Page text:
Thursday, October 7, 2021

Letters from Lucy Stephenson, July 24, 1821

 I was asked by the Edwardsville Intelligencer newspaper to write a monthly column about Stephenson House. After much thought, I decided to write letters in the voice of Lucy Stephenson; the matriarch of the historic home (1820-1834). These letters weave together historical events, present-day, and my imagings of what her life may have been like. Originally published in the Edwardsville Intelligencer

July 24, 1821

Edwardsville, Illinois



Dearest Mary,

     How delighted we were to receive your package earlier this month containing so many wonderful items! The children barely contained their excitement as each new surprise was brought forth from the wrapping. I must tell you, Ben was no better than the children in containing his curiosity. He is convinced it was sent specifically for him since its timely arrival coincided with his birthday celebration on July 8. As you know, Ben is quite fond of this time of year due largely to it being his birth month, as well as, commemorating our nation's fight for Independence. He often tells visitors to our farm that the celebrations put forth by Edwardsville residents are, in most part, for His birthday and not the country’s. What tales he tells! I often tease him about being old enough to witness the signing of the Declaration when, in truth, he was but seven years old at the time.  He does so enjoy all the merriment and fuss though, and I believe the teasing too.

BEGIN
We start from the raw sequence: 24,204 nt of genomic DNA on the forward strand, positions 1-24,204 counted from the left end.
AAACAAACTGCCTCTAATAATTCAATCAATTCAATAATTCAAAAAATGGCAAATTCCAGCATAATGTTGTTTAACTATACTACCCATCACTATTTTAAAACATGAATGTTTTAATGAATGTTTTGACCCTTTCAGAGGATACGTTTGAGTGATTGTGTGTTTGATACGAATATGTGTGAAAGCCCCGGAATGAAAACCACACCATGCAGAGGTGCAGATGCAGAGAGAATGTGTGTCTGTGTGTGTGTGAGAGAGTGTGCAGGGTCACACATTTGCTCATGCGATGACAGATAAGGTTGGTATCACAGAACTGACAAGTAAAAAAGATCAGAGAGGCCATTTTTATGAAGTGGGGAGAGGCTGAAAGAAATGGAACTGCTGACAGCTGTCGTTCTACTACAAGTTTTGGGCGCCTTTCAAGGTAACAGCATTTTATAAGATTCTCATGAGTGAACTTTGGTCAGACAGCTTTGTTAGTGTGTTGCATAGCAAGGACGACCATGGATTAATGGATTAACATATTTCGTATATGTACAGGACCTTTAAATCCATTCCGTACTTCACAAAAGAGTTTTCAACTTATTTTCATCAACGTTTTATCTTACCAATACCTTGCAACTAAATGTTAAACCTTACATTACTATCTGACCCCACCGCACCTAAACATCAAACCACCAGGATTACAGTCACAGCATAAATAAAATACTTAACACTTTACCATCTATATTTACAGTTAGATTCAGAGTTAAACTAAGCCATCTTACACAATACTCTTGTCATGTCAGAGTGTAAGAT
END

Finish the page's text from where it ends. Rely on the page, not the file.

Ben was honored with a birthday song from the children attending the Academy for Young Ladies earlier this month. They made Queen’s Cake in the kitchen with Justine which they decorated with red, white, and blue icing (very patriotic colors to be sure) then proceeded to the front door of the house. Upon stepping out of the door, Ben was bombarded by their young jubilant voices wishing him many years to come. He was very touched by their efforts. I do believe he found their song to be his most favored gift this year. The smallest moments in our lives often create the most lasting remembrances.

     In addition to all the lively celebrations this month, we enjoyed a gathering of several War of 1812 veterans on our front lawn. As you will recall, Ben served as a Major with the Illinois Territorial Militia during the war. He is quite proud of his service, as well as the promotion to the rank of Colonel by the close of the conflict. The recent gathering of former soldiers was made up of men from the regulars and the militia. It was quite enjoyable to receive all the men, as well as their wives and children, on the farm. The gathering only lasted a couple days but the comradery was a sight to behold. It had the air of a recruitment muster held during the War with all the tents, men in colorful uniforms, and chatter about the place. I believe the men benefited greatly from the opportunity to join with others of a shared history. Admittedly, I found the company of so many ladies, from distant regions, immensely informative. We imparted so much news to one another that it shall take me another month to process it all.